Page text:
DETROIT (Reuters) -- The UAW gained a partial and unconventional recognition from Volkswagen Group after proving to the company that it represents at least 45 percent of workers at the company's U.S. plant in Chattanooga, Tennessee, the union and a company spokesman said.
The union said in a statement that membership at its Local 42 in Chattanooga "exceeds a majority of workers at the plant."
It is the first time the UAW has been recognized at a foreign-owned auto assembly plant in the South, but it is short of the UAW's goal of attaining exclusive bargaining rights for all of the plant's 1,500 blue-collar workers.
The union has scheduled a conference call to discuss the development on Tuesday.
The union 10 months ago lost a worker vote that would have allowed it to become the exclusive bargaining agent, and the UAW said it will continue to work toward collective bargaining. For now, it is settling with the ability to meet regularly with VW's human resources department and top plant executives.
Hourly and salaried workers at VW's other plants outside the United States are represented by works councils. The Chattanooga plant is the only VW plant without a works council.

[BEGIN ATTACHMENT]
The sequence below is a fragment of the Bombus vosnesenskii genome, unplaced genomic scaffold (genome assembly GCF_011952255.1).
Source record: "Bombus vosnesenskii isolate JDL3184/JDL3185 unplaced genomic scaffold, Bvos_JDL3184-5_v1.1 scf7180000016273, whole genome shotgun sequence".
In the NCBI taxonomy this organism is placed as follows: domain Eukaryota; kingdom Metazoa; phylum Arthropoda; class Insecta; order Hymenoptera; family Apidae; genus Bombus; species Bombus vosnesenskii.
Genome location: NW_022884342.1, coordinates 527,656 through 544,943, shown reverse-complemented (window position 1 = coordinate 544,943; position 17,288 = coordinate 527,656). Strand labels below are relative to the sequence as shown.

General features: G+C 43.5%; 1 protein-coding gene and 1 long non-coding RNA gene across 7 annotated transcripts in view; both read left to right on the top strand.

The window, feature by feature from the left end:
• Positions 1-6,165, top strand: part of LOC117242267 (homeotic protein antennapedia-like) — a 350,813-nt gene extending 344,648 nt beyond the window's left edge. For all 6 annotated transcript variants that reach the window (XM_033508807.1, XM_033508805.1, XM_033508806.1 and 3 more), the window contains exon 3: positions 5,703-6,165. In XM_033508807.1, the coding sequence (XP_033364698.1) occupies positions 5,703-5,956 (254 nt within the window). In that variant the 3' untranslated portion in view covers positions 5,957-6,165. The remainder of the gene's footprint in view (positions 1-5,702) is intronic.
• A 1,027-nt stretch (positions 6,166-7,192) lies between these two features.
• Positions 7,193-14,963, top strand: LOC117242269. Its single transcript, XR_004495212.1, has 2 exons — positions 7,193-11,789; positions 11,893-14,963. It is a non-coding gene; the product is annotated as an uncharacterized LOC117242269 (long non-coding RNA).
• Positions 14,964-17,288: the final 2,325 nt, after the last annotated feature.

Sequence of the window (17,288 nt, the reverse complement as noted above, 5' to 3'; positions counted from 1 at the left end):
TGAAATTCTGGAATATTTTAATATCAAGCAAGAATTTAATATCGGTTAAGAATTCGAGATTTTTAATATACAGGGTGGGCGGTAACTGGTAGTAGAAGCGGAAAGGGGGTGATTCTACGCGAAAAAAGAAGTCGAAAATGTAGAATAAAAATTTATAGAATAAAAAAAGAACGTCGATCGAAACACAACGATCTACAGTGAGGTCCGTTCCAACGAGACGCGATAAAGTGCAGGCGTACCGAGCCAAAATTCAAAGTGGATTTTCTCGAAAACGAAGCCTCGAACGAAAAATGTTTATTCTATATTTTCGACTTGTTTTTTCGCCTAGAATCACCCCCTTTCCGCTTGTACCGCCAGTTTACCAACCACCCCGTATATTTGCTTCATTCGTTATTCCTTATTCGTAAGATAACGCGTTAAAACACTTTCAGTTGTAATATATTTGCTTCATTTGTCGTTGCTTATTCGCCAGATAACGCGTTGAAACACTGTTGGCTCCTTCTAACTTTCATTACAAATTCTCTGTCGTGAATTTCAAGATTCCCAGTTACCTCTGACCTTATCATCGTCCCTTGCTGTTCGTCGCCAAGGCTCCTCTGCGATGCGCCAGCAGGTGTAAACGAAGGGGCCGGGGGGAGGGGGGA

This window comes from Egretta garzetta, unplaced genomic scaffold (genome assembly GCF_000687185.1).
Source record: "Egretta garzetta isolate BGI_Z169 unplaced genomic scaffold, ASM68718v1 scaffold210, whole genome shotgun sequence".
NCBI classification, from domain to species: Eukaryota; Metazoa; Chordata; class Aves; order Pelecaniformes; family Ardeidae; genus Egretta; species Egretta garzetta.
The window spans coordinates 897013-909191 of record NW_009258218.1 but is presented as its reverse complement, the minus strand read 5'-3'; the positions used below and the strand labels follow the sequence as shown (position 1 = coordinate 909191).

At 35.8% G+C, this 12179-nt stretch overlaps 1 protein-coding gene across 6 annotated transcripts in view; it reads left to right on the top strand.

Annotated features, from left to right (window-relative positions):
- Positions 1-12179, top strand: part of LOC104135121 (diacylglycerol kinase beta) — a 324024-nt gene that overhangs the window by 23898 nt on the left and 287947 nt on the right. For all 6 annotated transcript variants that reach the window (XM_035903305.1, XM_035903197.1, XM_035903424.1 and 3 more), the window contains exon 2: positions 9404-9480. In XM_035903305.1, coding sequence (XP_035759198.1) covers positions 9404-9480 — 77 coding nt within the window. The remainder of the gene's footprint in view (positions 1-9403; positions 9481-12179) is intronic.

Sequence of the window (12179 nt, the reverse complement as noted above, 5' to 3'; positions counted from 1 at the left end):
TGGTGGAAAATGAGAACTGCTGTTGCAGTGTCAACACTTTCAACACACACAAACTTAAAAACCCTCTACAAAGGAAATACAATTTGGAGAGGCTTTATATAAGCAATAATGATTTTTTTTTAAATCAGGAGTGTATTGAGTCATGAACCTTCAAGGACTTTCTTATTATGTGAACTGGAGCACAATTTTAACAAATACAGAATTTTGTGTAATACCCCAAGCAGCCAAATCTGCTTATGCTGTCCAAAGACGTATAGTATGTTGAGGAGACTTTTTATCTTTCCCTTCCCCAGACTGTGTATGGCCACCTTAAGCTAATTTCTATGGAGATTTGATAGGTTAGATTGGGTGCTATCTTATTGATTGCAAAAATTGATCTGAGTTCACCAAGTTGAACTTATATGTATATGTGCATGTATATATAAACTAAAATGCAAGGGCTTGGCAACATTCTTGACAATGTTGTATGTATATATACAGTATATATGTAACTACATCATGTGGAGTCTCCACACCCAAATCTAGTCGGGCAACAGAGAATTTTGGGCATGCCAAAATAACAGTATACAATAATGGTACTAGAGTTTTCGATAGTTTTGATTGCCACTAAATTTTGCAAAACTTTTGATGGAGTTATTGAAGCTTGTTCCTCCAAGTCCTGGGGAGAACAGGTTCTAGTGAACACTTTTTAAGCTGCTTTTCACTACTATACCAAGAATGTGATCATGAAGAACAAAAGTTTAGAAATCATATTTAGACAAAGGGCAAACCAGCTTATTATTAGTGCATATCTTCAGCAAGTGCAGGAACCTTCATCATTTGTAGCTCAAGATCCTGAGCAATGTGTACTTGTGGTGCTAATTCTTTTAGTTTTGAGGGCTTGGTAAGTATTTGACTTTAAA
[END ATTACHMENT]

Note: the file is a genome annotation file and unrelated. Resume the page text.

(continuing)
VW last month announced that it would recognize worker groups and allow them to meet with company officials to discuss plant policies. In what is an uncommon approach for a U.S. workplace, Volkswagen is allowing multiple groups to represent plant workers.
The UAW has gained the highest level in a three-tiered structure that allows increasing access to management and the ability to hold meetings more frequently on plant property depending on the level of workers represented.
“As anticipated, we surpassed the highest level under Volkswagen's new Community Organization Engagement policy, and the local leadership is ready to move forward with additional conversations with the company," UAW Secretary-Treasurer Gary Casteel said in the statement.
"As a starting point, UAW Local 42 will take advantage of the company's offer to establish biweekly meetings with Volkswagen Human Resources and the Volkswagen Chattanooga Executive Committee.
An alternative union, the American Council of Employees, has support from both blue- and white-collar employees, said Sean Moss, president of the new union in Chattanooga. However, as of last Friday the ACE group had not filed a list of its supporters to be audited.
An outside auditor checks the UAW list of supporters to make sure each is a current VW worker, and the ACE group would have to undergo the same process, according to the Community Organization Engagement policy issued last month by VW Chattanooga officials.
Casteel said in a recent interview with Reuters that gaining this partial recognition is "really, to us, as good as it probably could get outside of having won the election" last February.